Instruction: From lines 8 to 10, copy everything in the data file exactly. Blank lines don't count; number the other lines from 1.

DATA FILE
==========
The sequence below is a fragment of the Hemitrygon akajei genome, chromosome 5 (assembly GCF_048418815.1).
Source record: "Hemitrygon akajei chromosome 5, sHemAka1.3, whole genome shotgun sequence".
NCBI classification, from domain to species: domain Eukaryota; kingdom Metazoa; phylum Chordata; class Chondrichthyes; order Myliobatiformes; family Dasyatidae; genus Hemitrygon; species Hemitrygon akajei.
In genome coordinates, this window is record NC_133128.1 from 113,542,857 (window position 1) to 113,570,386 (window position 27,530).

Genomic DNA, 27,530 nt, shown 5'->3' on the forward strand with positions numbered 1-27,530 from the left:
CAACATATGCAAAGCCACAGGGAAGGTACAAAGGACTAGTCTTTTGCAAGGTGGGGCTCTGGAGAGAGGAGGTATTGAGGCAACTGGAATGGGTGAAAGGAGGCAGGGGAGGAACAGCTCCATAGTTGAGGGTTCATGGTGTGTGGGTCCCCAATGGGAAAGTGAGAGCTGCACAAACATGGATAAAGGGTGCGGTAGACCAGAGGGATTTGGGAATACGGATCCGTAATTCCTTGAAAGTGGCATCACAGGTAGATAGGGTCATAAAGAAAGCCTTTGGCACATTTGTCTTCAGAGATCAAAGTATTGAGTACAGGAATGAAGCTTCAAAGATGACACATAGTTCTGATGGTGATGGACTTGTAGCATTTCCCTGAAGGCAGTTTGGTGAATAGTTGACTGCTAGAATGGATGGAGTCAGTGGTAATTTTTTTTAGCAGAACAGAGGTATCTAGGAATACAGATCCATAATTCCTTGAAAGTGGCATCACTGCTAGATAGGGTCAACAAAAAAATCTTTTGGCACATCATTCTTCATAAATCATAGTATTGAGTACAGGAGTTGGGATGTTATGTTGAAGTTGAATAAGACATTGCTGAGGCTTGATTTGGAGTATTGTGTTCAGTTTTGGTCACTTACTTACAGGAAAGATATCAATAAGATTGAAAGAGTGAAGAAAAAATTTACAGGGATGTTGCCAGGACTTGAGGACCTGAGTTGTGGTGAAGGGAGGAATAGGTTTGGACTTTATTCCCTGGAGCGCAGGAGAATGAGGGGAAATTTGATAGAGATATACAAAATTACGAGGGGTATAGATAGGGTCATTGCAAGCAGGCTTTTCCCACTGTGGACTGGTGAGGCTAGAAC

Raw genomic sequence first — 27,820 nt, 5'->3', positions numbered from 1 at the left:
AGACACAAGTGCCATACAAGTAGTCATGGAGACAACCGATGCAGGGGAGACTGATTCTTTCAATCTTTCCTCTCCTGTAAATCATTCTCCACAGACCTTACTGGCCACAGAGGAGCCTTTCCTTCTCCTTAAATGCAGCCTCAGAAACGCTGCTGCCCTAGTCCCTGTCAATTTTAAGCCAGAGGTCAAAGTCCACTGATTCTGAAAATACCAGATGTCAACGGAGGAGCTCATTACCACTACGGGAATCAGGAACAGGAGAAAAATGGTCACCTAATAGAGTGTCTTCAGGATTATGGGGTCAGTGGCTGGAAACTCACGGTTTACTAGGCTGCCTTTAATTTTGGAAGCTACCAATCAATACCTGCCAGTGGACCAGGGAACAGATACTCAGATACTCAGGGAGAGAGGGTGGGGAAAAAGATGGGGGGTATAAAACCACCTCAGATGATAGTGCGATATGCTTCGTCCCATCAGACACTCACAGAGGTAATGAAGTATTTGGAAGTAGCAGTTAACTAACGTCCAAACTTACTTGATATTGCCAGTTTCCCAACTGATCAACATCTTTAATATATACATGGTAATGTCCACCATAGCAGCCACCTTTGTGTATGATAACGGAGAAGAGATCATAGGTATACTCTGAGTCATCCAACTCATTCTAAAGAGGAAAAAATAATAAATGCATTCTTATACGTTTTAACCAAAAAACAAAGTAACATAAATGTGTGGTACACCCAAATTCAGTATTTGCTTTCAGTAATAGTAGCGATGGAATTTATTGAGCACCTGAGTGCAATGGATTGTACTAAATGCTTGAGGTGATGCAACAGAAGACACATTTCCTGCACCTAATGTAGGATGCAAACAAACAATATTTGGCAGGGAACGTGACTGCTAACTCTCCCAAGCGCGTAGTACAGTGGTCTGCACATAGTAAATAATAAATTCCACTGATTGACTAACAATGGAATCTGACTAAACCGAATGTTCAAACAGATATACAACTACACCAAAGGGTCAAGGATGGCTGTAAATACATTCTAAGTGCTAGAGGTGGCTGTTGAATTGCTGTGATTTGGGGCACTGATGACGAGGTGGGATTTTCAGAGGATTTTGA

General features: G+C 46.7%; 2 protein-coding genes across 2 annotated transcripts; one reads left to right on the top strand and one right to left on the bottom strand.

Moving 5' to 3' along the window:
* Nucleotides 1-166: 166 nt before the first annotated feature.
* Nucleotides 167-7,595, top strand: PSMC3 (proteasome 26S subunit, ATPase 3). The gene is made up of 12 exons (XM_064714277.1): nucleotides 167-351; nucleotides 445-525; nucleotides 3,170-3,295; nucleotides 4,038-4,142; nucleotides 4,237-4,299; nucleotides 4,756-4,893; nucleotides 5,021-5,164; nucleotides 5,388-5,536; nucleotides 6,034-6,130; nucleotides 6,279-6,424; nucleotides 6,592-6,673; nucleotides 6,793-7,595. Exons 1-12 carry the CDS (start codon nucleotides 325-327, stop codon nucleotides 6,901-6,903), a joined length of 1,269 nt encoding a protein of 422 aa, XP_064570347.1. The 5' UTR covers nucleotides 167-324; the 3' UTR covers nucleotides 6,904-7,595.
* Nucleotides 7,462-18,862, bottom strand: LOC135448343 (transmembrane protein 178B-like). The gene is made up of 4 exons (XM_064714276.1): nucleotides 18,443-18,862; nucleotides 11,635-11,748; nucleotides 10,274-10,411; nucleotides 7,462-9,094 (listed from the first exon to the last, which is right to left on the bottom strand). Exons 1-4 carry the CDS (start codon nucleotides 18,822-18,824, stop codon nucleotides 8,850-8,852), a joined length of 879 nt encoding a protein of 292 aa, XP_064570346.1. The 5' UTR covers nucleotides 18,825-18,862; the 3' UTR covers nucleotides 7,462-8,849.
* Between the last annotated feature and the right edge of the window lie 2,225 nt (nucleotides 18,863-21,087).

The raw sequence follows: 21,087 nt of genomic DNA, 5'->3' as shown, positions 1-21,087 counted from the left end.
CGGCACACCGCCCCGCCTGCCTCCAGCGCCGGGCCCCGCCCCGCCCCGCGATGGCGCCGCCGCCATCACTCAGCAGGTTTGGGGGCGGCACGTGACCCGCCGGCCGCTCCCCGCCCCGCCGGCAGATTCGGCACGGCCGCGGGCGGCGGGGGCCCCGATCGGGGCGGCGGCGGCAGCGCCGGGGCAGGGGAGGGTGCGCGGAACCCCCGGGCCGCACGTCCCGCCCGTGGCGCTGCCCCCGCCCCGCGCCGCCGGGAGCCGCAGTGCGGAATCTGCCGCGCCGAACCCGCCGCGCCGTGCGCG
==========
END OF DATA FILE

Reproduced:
AGACACAAGTGCCATACAAGTAGTCATGGAGACAACCGATGCAGGGGAGACTGATTCTTTCAATCTTTCCTCTCCTGTAAATCATTCTCCACAGACCTTACTGGCCACAGAGGAGCCTTTCCTTCTCCTTAAATGCAGCCTCAGAAACGCTGCTGCCCTAGTCCCTGTCAATTTTAAGCCAGAGGTCAAAGTCCACTGATTCTGAAAATACCAGATGTCAACGGAGGAGCTCATTACCACTACGGGAATCAGGAACAGGAGAAAAATGGTCACCTAATAGAGTGTCTTCAGGATTATGGGGTCAGTGGCTGGAAACTCACGGTTTACTAGGCTGCCTTTAATTTTGGAAGCTACCAATCAATACCTGCCAGTGGACCAGGGAACAGATACTCAGATACTCAGGGAGAGAGGGTGGGGAAAAAGATGGGGGGTATAAAACCACCTCAGATGATAGTGCGATATGCTTCGTCCCATCAGACACTCACAGAGGTAATGAAGTATTTGGAAGTAGCAGTTAACTAACGTCCAAACTTACTTGATATTGCCAGTTTCCCAACTGATCAACATCTTTAATATATACATGGTAATGTCCACCATAGCAGCCACCTTTGTGTATGATAACGGAGAAGAGATCATAGGTATACTCTGAGTCATCCAACTCATTCTAAAGAGGAAAAAATAATAAATGCATTCTTATACGTTTTAACCAAAAAACAAAGTAACATAAATGTGTGGTACACCCAAATTCAGTATTTGCTTTCAGTAATAGTAGCGATGGAATTTATTGAGCACCTGAGTGCAATGGATTGTACTAAATGCTTGAGGTGATGCAACAGAAGACACATTTCCTGCACCTAATGTAGGATGCAAACAAACAATATTTGGCAGGGAACGTGACTGCTAACTCTCCCAAGCGCGTAGTACAGTGGTCTGCACATAGTAAATAATAAATTCCACTGATTGACTAACAATGGAATCTGACTAAACCGAATGTTCAAACAGATATACAACTACACCAAAGGGTCAAGGATGGCTGTAAATACATTCTAAGTGCTAGAGGTGGCTGTTGAATTGCTGTGATTTGGGGCACTGATGACGAGGTGGGATTTTCAGAGGATTTTGA

General features: G+C 46.7%; 2 protein-coding genes across 2 annotated transcripts; one reads left to right on the top strand and one right to left on the bottom strand.

Moving 5' to 3' along the window: